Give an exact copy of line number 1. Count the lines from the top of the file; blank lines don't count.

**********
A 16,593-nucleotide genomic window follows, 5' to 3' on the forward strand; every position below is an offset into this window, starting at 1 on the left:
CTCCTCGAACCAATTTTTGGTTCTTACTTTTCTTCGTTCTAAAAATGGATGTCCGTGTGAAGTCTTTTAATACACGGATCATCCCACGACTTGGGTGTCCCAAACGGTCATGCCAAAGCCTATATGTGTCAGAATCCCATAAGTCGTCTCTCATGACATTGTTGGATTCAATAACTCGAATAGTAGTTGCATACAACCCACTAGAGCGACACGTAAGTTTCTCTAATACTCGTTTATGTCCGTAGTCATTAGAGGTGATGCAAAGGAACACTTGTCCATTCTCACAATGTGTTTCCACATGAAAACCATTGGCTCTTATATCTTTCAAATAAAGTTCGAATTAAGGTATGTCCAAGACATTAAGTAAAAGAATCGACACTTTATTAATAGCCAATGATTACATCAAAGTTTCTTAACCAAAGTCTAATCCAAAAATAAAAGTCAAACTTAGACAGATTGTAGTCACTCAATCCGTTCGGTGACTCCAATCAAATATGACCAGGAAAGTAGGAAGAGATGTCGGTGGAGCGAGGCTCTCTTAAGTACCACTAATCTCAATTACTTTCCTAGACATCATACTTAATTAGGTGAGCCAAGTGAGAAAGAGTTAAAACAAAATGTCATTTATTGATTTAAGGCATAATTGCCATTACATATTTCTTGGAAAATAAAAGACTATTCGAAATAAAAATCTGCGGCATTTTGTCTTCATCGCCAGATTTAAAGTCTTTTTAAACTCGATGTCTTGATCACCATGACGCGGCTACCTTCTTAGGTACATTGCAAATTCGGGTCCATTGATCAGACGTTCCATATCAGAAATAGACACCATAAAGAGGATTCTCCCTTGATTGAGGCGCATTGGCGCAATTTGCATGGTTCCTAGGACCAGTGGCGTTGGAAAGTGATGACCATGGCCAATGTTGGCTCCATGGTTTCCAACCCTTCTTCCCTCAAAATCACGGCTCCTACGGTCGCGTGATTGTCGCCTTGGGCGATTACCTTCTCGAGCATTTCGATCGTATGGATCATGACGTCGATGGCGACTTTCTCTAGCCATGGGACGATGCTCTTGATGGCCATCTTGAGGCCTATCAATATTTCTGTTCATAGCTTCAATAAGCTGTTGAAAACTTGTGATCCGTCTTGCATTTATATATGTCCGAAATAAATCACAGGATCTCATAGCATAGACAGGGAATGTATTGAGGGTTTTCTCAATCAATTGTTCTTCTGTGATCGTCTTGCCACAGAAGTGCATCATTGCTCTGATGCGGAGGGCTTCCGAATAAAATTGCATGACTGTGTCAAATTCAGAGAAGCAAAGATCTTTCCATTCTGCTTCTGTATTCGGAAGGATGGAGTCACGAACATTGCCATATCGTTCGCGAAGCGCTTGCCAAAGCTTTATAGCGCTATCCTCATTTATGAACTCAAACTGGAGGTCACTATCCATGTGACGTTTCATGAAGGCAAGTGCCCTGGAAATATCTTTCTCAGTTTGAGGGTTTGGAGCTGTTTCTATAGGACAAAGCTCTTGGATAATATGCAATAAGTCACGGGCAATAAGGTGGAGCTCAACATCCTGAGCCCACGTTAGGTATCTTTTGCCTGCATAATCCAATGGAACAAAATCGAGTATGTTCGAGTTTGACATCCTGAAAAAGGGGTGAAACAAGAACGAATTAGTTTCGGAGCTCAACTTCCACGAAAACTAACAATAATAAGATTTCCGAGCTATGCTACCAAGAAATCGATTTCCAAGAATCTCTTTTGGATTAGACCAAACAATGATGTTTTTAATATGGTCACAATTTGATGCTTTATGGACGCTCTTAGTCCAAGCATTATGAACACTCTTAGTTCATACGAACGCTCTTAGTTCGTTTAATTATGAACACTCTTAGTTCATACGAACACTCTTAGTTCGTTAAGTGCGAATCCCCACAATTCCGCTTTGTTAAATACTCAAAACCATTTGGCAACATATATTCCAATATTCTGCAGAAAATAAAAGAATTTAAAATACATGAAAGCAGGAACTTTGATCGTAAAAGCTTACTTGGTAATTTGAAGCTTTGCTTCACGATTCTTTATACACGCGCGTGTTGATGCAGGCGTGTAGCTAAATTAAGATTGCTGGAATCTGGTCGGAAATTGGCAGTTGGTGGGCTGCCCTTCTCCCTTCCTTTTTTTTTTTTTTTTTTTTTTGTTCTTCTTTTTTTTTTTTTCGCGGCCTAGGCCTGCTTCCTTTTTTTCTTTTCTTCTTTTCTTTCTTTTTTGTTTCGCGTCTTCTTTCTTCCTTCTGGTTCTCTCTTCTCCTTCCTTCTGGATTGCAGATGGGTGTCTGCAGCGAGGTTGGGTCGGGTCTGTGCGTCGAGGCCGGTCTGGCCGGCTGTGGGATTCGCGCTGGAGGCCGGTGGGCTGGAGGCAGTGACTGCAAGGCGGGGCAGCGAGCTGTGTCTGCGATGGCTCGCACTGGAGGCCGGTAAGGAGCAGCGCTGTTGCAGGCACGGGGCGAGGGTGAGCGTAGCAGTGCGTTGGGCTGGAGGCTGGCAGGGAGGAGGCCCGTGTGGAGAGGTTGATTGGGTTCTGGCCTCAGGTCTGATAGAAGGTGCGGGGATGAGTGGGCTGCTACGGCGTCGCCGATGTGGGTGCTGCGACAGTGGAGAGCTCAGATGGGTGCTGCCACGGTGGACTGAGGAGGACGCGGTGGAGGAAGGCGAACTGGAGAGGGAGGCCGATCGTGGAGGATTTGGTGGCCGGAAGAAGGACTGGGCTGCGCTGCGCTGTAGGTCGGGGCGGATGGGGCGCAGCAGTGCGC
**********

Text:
A 16,593-nucleotide genomic window follows, 5' to 3' on the forward strand; every position below is an offset into this window, starting at 1 on the left: